Cub Cadet Idler Tensioner Bracket or Spring is Worn
Your mower deck will have a tensioner bracket and spring that hold the idler pulley in line. The bracket typically has a pulley on one side and a spring on the other side. The hole in the bracket where the spring is attached can become worn or the spring itself can become worn. When this happens, a vibration is created that can make your Cub Cadet belt keep coming off.
Debris Interfering with Proper Tension on Your Cub Cadet Belt
Not cleaning a mower deck after each mowing is very common, but it shouldn’t be. Your deck needs to be kept clean of debris because the debris build up can collect on your deck and cause your tension pulley not to move like designed. When it’s not able to work correctly, there isn’t proper tension on your belt. Your belt can become loose and come off your Cub Cadet.
A side note: not only is it important to keep your mower deck free of debris so it works properly, but keep your deck clean can also prevent your mower from catching on fire. When dry grass clipping, leaves and other debris collect in the area around your belt, the heat of the belt can catch those items on fire.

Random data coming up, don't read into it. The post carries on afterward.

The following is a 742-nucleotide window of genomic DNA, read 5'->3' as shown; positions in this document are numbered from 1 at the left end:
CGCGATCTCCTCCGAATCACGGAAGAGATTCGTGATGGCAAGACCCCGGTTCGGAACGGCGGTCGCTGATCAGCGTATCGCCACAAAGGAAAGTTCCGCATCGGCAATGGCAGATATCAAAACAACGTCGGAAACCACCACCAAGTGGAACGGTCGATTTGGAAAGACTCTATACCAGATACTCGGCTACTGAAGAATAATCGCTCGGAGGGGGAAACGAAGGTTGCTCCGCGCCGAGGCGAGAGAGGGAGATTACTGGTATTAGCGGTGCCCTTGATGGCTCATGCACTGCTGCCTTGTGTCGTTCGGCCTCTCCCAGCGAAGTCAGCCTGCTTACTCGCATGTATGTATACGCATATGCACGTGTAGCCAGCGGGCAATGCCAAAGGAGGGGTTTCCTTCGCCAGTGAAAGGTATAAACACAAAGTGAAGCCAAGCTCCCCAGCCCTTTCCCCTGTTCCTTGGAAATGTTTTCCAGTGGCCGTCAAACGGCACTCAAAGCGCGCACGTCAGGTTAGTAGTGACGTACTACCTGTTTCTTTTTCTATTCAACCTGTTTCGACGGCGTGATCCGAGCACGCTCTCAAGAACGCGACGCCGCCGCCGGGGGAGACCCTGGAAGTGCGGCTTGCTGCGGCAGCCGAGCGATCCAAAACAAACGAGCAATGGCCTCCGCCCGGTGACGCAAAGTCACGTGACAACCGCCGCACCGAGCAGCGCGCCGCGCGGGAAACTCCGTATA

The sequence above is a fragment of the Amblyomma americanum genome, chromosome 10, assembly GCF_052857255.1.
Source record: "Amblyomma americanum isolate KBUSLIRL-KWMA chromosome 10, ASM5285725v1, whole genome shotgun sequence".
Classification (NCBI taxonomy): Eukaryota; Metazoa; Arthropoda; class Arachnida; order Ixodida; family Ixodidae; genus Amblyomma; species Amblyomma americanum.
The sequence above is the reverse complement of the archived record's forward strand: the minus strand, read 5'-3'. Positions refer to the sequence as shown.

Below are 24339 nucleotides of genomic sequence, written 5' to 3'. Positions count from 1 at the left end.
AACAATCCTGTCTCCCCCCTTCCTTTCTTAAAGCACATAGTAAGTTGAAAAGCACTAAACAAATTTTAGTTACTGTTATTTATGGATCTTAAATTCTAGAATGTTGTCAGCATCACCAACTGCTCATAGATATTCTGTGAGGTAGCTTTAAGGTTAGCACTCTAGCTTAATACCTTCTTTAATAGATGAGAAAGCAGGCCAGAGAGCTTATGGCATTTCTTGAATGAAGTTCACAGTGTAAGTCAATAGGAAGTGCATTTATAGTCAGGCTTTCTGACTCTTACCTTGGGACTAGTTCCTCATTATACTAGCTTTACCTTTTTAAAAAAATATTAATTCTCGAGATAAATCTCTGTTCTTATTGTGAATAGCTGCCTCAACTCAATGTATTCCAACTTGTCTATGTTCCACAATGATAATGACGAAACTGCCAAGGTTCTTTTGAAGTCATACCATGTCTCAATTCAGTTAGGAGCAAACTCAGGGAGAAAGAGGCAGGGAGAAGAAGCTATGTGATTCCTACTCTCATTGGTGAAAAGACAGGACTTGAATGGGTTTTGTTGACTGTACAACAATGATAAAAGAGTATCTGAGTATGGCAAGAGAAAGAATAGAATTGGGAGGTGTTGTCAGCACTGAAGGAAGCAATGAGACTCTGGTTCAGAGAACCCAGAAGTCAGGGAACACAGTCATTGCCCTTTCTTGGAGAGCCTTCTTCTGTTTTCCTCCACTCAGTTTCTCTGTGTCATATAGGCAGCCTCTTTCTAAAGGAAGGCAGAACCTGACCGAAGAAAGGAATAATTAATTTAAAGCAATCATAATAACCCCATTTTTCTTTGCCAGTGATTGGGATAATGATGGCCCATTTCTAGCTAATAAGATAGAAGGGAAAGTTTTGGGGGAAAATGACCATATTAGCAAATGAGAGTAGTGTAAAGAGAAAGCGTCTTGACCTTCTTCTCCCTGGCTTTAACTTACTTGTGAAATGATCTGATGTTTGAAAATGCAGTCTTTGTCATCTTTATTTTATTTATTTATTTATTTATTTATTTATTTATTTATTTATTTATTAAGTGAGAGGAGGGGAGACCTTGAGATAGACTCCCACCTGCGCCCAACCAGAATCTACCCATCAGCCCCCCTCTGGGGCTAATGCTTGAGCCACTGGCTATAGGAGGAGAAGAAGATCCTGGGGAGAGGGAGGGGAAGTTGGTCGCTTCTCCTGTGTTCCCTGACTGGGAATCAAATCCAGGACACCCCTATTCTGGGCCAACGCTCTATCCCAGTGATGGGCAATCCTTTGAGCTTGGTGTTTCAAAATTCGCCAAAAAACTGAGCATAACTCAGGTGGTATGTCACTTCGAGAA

Check out our articles, “How to Clean Your Lawn Mower for Best Performance” and ” How to Find & Prevent Substantial Lawn Mower Deck Problems ” to learn more on how to keep your mower clean and in good condition to extend your mower’s lifespan.
Debris in Grooves of Your Cub Cadet Pulleys
Your pulleys can collect debris, like stones and wood chips, that may get caught in the grooves or under the pulley. Something as simple as packed mud around your pulley can cause your belt to come off your Cub Cadet, or worse yet, the belt can break. Belts can break, whether they are old or new, when they are being stressed by having to stretch around additional materials.
Oil or Rust on Your Cub Cadet Belt
Mowers can develop oil leaks. When that oil leaks unto your pulleys and belt, the belt can come off. Oil can also cause your mower belt to begin to slip and just build heat when it is not able to grab a hold of the pulleys.